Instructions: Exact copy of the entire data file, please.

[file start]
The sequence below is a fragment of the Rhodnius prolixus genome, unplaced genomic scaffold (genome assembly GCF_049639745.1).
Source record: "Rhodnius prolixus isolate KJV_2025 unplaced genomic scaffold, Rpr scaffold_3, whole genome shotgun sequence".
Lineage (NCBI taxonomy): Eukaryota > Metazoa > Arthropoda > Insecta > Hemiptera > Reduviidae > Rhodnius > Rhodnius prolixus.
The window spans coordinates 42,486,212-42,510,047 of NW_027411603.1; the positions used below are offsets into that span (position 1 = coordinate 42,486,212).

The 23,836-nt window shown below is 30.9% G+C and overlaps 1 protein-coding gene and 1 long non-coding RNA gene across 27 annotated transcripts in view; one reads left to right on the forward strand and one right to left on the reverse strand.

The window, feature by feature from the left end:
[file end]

The sequence below is a fragment of the Rhodnius prolixus genome, unplaced genomic scaffold (genome assembly GCF_049639745.1).
Source record: "Rhodnius prolixus isolate KJV_2025 unplaced genomic scaffold, Rpr scaffold_3, whole genome shotgun sequence".
Lineage (NCBI taxonomy): Eukaryota > Metazoa > Arthropoda > Insecta > Hemiptera > Reduviidae > Rhodnius > Rhodnius prolixus.
The window spans coordinates 42,486,212-42,510,047 of NW_027411603.1; the positions used below are offsets into that span (position 1 = coordinate 42,486,212).

The 23,836-nt window shown below is 30.9% G+C and overlaps 1 protein-coding gene and 1 long non-coding RNA gene across 27 annotated transcripts in view; one reads left to right on the forward strand and one right to left on the reverse strand.

The window, feature by feature from the left end: